From Publishers Weekly
In her ambitious sixth novel (Dreaming Water
; The Samurai's Garden
), Tsukiyama tackles life in Japan before, during and after WWII. The story follows brothers Hiroshi and Kenji Matsumoto through the devastation of war and the hardships of postwar reconstruction. Orphaned when their parents were killed in a boating accident, the boys are raised by their grandparents in Tokyo. In 1939, Hiroshi is 11 and dreams of becoming a sumo champion, and soon Kenji will discover his own passion, to become a master maker of Noh masks. Their grandparents, Yoshio and Fumiko Wada, are vividly rendered; the war years and early postwar years, centered in their home on the street of the novel's title, are powerfully portrayed. Hiroshi and Kenji reach pinnacles of success in their chosen fields as well as in love, and while Tsukiyama's close attention to historical and geographical detail enriches the narrative, she isn't as successful when describing Hiroshi's wrestling career; the matches all begin to blur together. The lingering effects of war, on the other hand, are clear, and these, combined with a nation's search for pride and hope after surrender comprise the novel's oversized heart. (Sept.)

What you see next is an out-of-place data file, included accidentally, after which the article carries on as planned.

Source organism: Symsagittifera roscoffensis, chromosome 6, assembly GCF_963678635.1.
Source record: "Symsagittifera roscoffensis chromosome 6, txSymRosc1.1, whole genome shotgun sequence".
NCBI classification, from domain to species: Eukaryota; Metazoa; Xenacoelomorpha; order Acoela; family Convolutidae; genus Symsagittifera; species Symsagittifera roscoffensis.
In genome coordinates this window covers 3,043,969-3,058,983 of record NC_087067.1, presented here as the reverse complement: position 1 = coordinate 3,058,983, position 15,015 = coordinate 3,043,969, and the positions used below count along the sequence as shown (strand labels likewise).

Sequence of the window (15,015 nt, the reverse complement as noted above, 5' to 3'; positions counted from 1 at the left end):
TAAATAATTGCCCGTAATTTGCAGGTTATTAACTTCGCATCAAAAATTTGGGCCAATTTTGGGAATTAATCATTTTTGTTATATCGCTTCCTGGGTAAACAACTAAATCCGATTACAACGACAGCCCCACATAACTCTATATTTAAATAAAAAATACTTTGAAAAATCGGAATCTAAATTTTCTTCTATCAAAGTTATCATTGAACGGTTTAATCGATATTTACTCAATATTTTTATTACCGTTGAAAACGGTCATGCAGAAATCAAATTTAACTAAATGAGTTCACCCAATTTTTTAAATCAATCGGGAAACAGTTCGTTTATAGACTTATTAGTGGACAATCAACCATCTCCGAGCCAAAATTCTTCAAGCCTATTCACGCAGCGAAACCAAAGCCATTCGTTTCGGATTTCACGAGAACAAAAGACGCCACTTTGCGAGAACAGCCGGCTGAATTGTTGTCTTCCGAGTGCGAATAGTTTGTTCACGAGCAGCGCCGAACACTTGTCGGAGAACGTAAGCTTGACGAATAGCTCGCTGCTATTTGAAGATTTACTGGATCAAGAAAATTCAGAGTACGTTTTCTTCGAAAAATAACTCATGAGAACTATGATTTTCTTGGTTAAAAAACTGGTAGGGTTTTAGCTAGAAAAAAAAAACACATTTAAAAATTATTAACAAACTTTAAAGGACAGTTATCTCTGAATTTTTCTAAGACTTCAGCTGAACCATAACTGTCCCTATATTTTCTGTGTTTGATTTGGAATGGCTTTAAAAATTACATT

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Tsukiyama is a mesmerizing storyteller who focuses on family, tradition, and the solace of nature and art. Of both Chinese and Japanese descent, she has explored the history and culture of both lands, here imagining life in Japan during its most catastrophic time as experienced by the orphaned brothers Hiroshi and Kenji. Raised by their loving grandparents in Yanaka, a residential area of Tokyo, they are opposites. Big, strong, and confident, Hiroshi believes he is destined to be a sumo wrestler. Slight, quiet, and artistic, Kenji discovers his love for mask making and Noh theater by accident. They each secure mentors, but just as the good brothers embark on their demanding apprenticeships, war breaks out. Tsukiyama's spare prose reflects the clean-lined, distilled-to-the-essence aesthetic of Japanese art as she writes appreciatively and informatively about the arts of sumo and Noh, and piercingly about the horrific deprivations and tyranny of war, the firebombing of Tokyo, the American occupation, and the rapid evolution of modern Japan. As her endearing characters attempt to adjust to the new while preserving the old, Tsukiyama evokes a classic vision of a blasted world returning to life. Tsukiyama's historically detailed and plot-driven story of resilience, discipline, loyalty, and right action is popular fiction at its most intelligent, appealing, and rewarding. Seaman, Donna